The Diana+ Camera-Birdhouse: How?

Well, the “HOW” part is hardly something to brag about. I’m not gonna lie: this wasn’t a pretty build. When I got the plastic analogue camera, I couldn’t believe I had to, essentially, destroy it: it was so simple and pretty and nice to hold. I thought how it’d be a great camera on which my daughter could learn about photography, film and light (I know, how archaic!). But the idea of finding 110 120 film and paying for processing convinced me otherwise. So trying to think of a design, I was inspired by some scraps of 100-year-old bard wood in our garage. I would build a birdhouse around the camera.

I first imagined a proper house, with a removable bottom for access to the camera….like so you could actually take pictures remotely of, possibly, birds. But then I realised the wood is very thick, prone to splitting when it is cut into small pieces, and basically an overall temperamental medium. So, to plan B: a single-panel sloped roof design. This was more easily executed, since some of the wood pieces already had a 45° cut on one end. Murray suggested we use softer and thinner pine pieces (of which we also had scraps in the garage) for the front. A great idea, since it allowed us to fit the Diana’s lens right through to the other side — with the help of this nasty-looking drill attachment (which certainly has a proper name, of which I am not aware).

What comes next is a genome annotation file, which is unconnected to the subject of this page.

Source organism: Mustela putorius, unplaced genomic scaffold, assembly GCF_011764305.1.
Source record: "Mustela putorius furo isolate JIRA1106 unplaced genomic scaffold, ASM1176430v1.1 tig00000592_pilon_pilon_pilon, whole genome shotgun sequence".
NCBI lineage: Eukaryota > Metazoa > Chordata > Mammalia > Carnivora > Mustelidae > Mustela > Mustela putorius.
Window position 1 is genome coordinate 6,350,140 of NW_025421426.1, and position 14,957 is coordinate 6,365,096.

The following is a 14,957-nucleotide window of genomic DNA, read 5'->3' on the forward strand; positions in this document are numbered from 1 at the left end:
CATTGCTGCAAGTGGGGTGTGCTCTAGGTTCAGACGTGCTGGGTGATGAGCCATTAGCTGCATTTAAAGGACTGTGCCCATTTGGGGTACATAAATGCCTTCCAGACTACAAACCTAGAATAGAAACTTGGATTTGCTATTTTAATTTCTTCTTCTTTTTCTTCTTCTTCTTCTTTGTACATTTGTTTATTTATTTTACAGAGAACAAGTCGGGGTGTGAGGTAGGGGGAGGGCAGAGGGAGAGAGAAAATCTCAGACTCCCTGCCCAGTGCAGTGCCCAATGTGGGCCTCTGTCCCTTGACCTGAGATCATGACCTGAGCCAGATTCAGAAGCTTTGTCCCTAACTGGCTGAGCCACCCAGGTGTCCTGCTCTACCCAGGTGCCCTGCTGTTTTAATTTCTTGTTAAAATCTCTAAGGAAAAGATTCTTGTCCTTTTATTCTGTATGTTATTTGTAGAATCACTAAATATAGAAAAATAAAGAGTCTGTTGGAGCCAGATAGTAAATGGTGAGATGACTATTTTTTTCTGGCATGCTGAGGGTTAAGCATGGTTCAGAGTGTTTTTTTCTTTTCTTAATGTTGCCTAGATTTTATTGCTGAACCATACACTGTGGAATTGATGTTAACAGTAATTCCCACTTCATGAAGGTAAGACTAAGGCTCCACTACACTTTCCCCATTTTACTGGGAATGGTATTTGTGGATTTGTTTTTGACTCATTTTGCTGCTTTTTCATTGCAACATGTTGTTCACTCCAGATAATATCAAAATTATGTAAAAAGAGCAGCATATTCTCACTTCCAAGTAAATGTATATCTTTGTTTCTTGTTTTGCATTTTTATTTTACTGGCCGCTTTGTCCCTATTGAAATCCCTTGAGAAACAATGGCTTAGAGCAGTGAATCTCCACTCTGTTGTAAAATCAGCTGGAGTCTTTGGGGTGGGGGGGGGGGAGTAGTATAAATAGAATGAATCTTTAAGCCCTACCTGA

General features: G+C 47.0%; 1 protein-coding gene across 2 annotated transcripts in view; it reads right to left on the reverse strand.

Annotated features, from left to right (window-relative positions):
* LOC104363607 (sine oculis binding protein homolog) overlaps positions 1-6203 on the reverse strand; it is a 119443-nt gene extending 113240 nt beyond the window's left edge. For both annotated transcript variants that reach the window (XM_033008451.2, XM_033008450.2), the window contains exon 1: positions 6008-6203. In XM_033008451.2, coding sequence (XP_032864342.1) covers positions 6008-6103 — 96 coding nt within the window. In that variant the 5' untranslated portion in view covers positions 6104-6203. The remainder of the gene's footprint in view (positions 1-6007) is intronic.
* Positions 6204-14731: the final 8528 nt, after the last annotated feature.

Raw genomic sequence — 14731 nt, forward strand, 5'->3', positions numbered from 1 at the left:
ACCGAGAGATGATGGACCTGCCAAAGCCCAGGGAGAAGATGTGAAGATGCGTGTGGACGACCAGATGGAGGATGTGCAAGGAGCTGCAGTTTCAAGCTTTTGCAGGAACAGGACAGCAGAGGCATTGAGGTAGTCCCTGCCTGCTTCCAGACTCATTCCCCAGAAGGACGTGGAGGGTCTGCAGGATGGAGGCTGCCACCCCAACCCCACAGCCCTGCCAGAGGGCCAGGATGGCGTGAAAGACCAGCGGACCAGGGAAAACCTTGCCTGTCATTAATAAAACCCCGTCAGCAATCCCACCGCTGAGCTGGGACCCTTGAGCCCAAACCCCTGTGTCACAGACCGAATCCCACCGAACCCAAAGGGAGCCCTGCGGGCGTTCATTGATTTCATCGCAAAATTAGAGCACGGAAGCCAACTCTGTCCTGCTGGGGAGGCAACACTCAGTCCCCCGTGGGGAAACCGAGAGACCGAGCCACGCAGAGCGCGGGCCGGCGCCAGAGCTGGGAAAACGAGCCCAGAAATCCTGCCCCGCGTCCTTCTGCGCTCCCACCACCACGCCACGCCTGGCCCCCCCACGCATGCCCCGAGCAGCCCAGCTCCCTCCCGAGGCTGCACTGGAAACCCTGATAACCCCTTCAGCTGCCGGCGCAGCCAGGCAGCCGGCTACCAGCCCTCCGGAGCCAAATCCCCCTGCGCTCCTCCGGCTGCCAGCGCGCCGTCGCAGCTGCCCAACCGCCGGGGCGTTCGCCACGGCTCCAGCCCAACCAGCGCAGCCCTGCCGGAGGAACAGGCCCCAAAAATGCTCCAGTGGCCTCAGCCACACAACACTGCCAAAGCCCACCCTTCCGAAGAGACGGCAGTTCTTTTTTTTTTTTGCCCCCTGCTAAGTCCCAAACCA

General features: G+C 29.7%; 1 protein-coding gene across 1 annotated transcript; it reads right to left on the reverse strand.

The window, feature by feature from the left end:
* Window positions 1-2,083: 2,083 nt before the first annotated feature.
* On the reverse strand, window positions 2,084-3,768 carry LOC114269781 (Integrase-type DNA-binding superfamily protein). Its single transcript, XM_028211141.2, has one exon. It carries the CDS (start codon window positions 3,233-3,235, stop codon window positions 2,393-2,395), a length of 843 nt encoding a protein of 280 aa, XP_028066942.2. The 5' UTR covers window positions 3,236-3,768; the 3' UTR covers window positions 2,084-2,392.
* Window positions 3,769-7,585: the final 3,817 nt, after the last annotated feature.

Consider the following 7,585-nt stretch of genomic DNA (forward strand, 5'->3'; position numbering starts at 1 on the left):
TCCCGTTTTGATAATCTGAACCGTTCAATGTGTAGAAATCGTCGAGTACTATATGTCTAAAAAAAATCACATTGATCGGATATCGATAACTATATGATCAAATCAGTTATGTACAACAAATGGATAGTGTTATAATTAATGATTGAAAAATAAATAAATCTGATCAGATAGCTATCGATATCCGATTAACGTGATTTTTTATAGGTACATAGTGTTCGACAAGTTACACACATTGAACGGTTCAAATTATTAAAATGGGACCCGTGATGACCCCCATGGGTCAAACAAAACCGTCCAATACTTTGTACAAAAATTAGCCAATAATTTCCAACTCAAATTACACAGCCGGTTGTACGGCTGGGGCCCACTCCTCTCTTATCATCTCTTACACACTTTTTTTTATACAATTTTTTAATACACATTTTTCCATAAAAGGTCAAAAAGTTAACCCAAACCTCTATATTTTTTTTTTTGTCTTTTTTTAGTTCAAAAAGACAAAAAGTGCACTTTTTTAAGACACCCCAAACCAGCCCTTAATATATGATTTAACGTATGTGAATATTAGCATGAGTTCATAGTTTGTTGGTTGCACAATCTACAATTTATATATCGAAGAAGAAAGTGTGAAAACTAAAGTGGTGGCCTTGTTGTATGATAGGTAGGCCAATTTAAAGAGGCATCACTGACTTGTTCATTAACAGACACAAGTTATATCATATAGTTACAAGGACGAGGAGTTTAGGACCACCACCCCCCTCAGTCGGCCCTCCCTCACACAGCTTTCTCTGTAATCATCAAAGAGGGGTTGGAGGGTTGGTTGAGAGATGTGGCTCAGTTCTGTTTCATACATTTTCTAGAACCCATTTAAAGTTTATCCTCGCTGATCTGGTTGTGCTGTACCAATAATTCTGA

A ton of cursing, a jug of wood glue and some blue paint later, it was done! Read more about the gallery showing and the more technical promo info at my post for The Dears. Also, as a valued reader of my blog, I’m extending to any of you the possibility of attending the gallery opening in Toronto on Thursday, September 8th. Email me at natalia.scifi (at) and I will send the info to you so you can RSVP and attend the opening party!

2 Replies to “The Diana+ Camera-Birdhouse: How?”

  1. Have the Lomo folks send you another Diana! The Diana doesn’t take 110 film, (which would be a pain to find & process), the Diana takes 120 film which is easy to find online.
    If you work with black & white film, you could also teach your daughter how to process film at home!

  2. Thanks for the film tip. I used to process B&W film at home all the time so would definitely be something to do together….maybe when she’s a bit older, though. Something about 6-year-old plus chemicals doesn’t seem right…!

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